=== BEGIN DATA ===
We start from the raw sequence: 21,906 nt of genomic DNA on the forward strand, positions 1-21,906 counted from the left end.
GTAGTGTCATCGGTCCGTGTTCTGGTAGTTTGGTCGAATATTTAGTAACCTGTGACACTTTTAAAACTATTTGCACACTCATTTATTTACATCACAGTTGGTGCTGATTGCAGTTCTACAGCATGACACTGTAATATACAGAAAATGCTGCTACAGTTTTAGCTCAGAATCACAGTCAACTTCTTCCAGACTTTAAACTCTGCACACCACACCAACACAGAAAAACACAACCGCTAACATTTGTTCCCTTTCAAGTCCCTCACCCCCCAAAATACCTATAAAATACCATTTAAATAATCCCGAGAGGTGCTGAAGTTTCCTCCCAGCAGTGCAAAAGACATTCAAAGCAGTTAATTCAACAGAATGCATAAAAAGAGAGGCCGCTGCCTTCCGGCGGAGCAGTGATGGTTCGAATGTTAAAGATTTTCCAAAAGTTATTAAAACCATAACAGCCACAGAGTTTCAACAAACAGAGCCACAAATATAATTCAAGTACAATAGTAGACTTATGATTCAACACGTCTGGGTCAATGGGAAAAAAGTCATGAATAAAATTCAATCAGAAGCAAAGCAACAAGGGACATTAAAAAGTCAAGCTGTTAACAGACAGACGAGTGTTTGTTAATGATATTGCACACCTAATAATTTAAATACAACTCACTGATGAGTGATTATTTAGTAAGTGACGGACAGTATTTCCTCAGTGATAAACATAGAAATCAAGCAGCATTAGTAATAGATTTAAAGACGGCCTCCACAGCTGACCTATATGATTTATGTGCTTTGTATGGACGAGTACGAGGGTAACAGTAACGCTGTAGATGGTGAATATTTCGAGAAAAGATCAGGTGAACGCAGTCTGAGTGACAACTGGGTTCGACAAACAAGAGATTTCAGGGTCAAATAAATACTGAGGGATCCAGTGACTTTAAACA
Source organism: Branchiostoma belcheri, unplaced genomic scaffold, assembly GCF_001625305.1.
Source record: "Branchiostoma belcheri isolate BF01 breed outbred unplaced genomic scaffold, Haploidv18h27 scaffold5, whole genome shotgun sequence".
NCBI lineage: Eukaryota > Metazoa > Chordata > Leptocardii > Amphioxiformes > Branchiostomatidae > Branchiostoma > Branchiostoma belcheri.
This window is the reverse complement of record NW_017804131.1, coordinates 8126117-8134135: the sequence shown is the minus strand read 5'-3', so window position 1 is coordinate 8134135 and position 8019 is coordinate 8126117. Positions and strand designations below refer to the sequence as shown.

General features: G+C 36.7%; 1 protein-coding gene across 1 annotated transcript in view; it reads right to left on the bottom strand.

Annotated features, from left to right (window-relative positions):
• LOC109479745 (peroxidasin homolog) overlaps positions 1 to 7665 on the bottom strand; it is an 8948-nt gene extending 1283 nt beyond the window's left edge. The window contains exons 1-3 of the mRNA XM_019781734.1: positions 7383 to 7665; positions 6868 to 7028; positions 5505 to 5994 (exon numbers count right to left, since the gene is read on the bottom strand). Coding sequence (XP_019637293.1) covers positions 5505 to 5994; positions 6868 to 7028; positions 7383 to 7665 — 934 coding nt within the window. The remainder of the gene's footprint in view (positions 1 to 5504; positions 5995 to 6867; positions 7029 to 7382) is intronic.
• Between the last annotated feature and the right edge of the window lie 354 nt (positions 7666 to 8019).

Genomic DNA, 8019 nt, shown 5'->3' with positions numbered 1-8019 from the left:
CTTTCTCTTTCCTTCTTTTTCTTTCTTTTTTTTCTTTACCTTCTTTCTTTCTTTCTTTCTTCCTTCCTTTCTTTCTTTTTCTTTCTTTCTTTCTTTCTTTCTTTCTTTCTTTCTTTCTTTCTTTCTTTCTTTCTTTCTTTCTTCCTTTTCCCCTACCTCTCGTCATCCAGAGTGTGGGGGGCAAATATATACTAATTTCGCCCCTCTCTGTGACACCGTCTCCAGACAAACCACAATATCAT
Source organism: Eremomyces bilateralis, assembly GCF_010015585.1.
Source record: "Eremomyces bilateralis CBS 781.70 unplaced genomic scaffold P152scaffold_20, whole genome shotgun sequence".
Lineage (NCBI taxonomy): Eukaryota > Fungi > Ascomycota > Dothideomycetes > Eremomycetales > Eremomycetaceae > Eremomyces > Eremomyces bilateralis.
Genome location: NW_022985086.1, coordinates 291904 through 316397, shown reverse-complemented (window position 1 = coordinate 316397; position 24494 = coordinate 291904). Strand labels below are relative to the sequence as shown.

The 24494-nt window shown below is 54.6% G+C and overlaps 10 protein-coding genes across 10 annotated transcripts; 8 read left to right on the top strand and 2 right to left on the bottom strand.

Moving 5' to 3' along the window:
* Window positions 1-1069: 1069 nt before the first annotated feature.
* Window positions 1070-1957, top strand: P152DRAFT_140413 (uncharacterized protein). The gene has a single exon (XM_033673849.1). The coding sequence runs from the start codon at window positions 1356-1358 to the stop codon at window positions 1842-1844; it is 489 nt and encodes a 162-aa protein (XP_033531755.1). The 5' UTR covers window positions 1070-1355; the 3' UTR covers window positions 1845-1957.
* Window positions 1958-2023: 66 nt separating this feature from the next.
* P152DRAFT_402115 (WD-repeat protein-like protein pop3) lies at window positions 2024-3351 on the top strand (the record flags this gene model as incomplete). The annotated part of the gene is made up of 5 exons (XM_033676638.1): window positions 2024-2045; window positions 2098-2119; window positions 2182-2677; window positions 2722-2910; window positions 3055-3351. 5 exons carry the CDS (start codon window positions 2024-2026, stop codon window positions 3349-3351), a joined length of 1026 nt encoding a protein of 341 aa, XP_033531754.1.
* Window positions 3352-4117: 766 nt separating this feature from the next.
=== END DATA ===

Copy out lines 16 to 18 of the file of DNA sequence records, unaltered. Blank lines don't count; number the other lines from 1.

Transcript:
Genome location: NW_022985086.1, coordinates 291904 through 316397, shown reverse-complemented (window position 1 = coordinate 316397; position 24494 = coordinate 291904). Strand labels below are relative to the sequence as shown.

The 24494-nt window shown below is 54.6% G+C and overlaps 10 protein-coding genes across 10 annotated transcripts; 8 read left to right on the top strand and 2 right to left on the bottom strand.

Moving 5' to 3' along the window: